In the remainder of this chapter, however, we consider the ethical issues surrounding meat-eating from the perspective of Utilitarianism, Kantian Ethics and Aristotelian Virtue Ethics; theories in which Biblical references are not central for deciding how to act. Thus, although a religious ethic focussing on Biblical teaching may seem to provide a clear answer on the justification of eating animals, students studying for the AQA exam must be familiar with the application of the three theories mentioned above in order to be well prepared for the exam. In the next section, we begin this process of applying the normative theories as previously outlined in Chapters 1, 2 and 3. The application of metaethical theories to this applied ethical topic can be understood from Chapter 6, and the discussion of Metaethics in an applied context in Chapter 11.

    3. Act Utilitarianism

    Utilitarianism, as explained in Chapter 1, comes in a variety of different forms — Act, Rule and Preference Utilitarianism as suggested by Jeremy Bentham, John Stuart Mill and Peter Singer respectively. It might seem that the views of Jeremy Bentham and other act utilitarians, when it comes to the acceptability of eating animals, would be fairly simple to ascertain. The act utilitarian of a Benthamite variety simply seeks to secure the greatest amount of pleasure for the greatest number of people. Although Bentham holds to the idea of equal consideration of interests — the pleasures of a queen should count no more than the pleasures of a peasant, irrespective of their social standing and societal power — this notion of equality might be thought of as applying to human beings only. If understood in this way, the view of the act utilitarian would be clear, as the pleasure of a human being when eating a beef burger would outweigh any morally relevant pain. After all, on this version of the equal consideration of interests, any pain that might be suffered by the cow would not have any moral weight in deciding how to maximise total pleasure.
        However, Bentham did not adopt this anthropocentric (human-centred) approach to the principle of equal consideration. In one of his most famous passages, he states that:

    The day may come when the rest of the animal creation may acquire those rights which never could have been [withheld] from them but by the hand of tyranny. The French have already discovered that the blackness of the skin is no reason a human being should be abandoned without redress to the caprice of a tormentor. It may one day come to be recognised that the number of the legs, the villosity of the skin, or the termination of the [pelvic bone] are reasons equally insufficient for abandoning a sensitive being to the same fate […]. The question is not, ‘Can they reason?’ nor, ‘Can they talk?’ but, ‘Can they suffer?’5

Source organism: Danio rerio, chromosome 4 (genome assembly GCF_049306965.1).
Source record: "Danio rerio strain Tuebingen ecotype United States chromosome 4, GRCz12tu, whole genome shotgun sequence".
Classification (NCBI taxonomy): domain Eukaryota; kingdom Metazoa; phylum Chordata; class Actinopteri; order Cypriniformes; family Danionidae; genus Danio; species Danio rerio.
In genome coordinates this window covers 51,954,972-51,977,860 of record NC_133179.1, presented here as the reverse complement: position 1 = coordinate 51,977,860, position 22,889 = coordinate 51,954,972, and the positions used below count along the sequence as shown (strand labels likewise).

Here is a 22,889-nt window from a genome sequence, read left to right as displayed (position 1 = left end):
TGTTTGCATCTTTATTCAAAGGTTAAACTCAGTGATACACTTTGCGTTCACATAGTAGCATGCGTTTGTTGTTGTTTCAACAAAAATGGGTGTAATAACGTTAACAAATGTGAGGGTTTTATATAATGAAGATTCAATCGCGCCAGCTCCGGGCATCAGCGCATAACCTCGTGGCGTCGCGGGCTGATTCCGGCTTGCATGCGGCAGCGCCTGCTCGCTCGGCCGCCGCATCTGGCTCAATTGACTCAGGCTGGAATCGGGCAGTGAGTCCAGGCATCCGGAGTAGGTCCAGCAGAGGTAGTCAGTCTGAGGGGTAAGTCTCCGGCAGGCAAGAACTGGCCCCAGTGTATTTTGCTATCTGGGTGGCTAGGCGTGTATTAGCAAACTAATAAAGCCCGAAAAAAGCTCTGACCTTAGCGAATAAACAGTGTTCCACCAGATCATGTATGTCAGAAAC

In this passage, Bentham makes it clear that animals cannot be excluded from the calculation of total pains and total pleasures associated with a particular act just because of their inability to talk or their deficient rational capacities in comparison to human beings. On the contrary, so long as an animal does experience some suffering or pain, then this suffering or pain must be factored into the calculation determining which act will produce the greatest pleasure for the greatest number; simply put, all suffering creatures — human or not — are part of the group of morally relevant beings.
        This idea of equality of consideration for animals is justified by Bentham in the initial section of the passage, where a comparison to the ethical failing of racism is drawn. Bentham says that skin colour is deemed to be a morally irrelevant feature of an individual and affords no reason to ignore their pains or pleasures. So, just as denying moral relevance based on skin colour or race is arbitrary, and just as we in the contemporary world believe that denying moral relevance based on gender is arbitrary, denying moral relevance based on species alone is also arbitrary. If what matters is pain and pleasure, then the species that acts as host to that pain and pleasure would seem to be irrelevant.